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I've also tried huddle.net. There is a decent amount of space for free and you can pay for more if needed. This site is built for business applications, so you can actually invite others to log onto your site, giving them access to whatever you want - easy for an editor to make changes that way. Maybe not perfect, but it's free and seems pretty secure so far.

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I store my writing in an encrypted file on my hard disk using TrueCrypt and periodically store the encrypted file on DropBox. I also keep all the files in a Git repository inside the TrueCrypt volume, but that isn't really for backup purposes.

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Try this, it's easy, fast and portable: iGoUSB. It runs the backup in just 20 seconds if you run it daily. It also saves (encrypted or not) your old versions if you need to access deleted portions of your documents.

Disclaimer: creator of the product.

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I can back up documents on a USB drive without paying for a program. I'm not sure why I'd want to spend money on something I can do for free just as easily. –  Ralph Gallagher Jan 20 '11 at 19:05
Of course you can, only this will save you time over and over again, as you don't need to remember which files to copy. It also saves your versions, which is not easily done with a copy operation. It allows backup locally and on the network as well. –  igousb Jan 20 '11 at 19:27
please see our FAQ. Self-promotion is frowned upon in this community, as you have no doubt noticed from the down votes and comments you have received. This comment especially violates the rule whereby you must declare your affiliation with the product when you post. In the future please abide by our FAQ - your self-promotion should be limited if not non-existent. –  justkt Jan 20 '11 at 20:11
@justkt - Disclaimer added. –  igousb Jan 20 '11 at 21:15
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I am in the computer field, and slightly paranoid about backups of everything. For my writing, I actually keep 3 copies minimum of everything. There are a few things I've done that work well for me, and I understand that for others these might not work, but there are similar services.

  1. I use Live Mesh and Dropbox to keep two computers in sync. I haven't completely decided which one I like better, so I have some things with Live Mesh and some with Drop Box. In both cases, they keep a copy in the "cloud" so that if I lost both machines I could still get it, but this at least gets me partially protected and keeps notes, text, Word, etc. in sync. If I change a document on the road, or upstairs, by the time I hit my desktop 5 minutes later, it's usually in synch.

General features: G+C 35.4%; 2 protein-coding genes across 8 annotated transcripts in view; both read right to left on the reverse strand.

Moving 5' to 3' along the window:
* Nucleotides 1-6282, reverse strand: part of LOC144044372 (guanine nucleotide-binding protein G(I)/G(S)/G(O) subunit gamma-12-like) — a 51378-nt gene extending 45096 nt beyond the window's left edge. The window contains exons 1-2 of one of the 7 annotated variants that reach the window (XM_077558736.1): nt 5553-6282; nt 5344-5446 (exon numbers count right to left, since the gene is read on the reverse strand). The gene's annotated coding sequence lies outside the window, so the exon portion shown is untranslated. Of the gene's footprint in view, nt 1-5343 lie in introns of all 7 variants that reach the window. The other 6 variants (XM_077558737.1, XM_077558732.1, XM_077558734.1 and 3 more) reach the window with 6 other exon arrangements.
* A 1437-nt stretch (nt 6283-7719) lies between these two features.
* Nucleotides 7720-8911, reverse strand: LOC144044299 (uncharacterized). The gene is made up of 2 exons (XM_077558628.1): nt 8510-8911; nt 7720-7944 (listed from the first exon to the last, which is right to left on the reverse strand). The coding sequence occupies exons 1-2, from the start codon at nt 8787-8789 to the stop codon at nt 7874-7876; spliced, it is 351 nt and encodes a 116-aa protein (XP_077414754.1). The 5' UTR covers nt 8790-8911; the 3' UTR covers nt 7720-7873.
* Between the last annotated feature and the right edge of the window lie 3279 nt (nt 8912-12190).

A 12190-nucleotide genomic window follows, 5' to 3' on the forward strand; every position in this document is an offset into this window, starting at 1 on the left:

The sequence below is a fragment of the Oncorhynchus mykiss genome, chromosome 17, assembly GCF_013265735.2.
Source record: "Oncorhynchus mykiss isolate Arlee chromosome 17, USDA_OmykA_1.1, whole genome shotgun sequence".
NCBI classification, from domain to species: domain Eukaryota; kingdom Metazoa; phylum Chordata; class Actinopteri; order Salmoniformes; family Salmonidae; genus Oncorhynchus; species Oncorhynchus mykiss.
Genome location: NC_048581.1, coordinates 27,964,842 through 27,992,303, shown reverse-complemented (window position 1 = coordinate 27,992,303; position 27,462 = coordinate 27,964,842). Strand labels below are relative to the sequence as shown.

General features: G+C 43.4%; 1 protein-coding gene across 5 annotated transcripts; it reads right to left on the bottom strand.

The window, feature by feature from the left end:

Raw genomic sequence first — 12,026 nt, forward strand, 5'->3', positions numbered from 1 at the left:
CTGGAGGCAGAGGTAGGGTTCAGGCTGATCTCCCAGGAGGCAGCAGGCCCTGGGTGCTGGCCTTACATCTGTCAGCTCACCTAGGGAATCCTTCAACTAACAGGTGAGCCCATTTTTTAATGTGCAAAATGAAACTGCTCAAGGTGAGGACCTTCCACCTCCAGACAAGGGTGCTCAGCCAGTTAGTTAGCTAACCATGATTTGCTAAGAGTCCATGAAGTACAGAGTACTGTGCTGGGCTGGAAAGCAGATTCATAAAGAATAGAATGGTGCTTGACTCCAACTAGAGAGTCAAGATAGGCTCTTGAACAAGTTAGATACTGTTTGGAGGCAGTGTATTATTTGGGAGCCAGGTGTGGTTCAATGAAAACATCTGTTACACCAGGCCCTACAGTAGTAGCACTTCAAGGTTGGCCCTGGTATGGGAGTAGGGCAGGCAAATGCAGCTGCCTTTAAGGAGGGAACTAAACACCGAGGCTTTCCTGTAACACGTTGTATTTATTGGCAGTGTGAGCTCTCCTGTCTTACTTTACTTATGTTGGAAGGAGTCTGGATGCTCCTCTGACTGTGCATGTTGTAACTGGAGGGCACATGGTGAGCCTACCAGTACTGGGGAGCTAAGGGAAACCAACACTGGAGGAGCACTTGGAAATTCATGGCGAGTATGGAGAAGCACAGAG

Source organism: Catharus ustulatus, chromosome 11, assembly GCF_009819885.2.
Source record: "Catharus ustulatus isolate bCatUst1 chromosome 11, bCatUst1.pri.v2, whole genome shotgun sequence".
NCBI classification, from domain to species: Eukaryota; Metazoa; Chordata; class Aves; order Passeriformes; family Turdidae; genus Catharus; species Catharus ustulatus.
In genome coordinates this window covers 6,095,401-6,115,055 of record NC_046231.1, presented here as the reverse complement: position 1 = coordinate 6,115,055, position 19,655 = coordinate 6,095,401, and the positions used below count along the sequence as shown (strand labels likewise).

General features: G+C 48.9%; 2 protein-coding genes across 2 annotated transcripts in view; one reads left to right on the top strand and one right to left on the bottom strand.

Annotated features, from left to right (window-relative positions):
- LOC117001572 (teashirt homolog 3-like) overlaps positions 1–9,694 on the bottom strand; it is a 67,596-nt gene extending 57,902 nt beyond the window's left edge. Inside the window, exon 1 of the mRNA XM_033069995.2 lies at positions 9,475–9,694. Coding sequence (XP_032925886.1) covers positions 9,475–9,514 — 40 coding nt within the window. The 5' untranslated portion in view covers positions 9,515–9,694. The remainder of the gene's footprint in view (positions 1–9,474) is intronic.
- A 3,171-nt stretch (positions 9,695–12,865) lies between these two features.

2. Windows Home Server - It's not the most reliable piece of software, but I have a Windows Home server that backs up the PCs in the house (and the iMac). It's a turnkey solution from HP if you want one and it keeps versions of files as well. I don't give it high recommendations, but if you get one, get 2-3 extra drives (min 4) so that you have multiple copies of stuff.

  3. Evernote - I like to work in text, and make lots of notes for writing, so I use Evernote on my phone. It syncs with the Evernote service, and I can also access it from my computer. I have started to drop text documents there (like speeches/talks) as well as ideas for writing when I'm on the computer.

  4. Burn DVDs - I know this isn't great, but for short term, 1-2 years, I think it's fine. What I might recommend is that you burn two Cds weekly of your work. Why two? Media can fail, and while you might not like losing a week's worth of work, you will hate losing two. Today's burners are quick, and I usually go one speed slower than they're rated and just make two copies periodically. I do this less with #1 and #2 above, but it still gives me another backup. Plus these are easy to take offsite.

  5. Thumb drives - They aren't reliable, but if you keep two separate, you ought to be OK in the short term.

If you want to use something like Google Docs but are concerned about their using your work, or licensing, get a small encryption program. Not a password protection, but a real encryption program like FolderLock (http://www.newsoftwares.net/folderlock/). Encrypt your work, then put it in the "cloud".

Note I would also recommend that you password protect all your devices (PC/Mac, Phone, etc). Just for casual security to prevent your kids, friends, etc. from messing with your computer and accidently wrecking your work.

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I keep all of my work encrypted with TrueCrypt =P –  Ralph Gallagher Mar 22 '11 at 0:30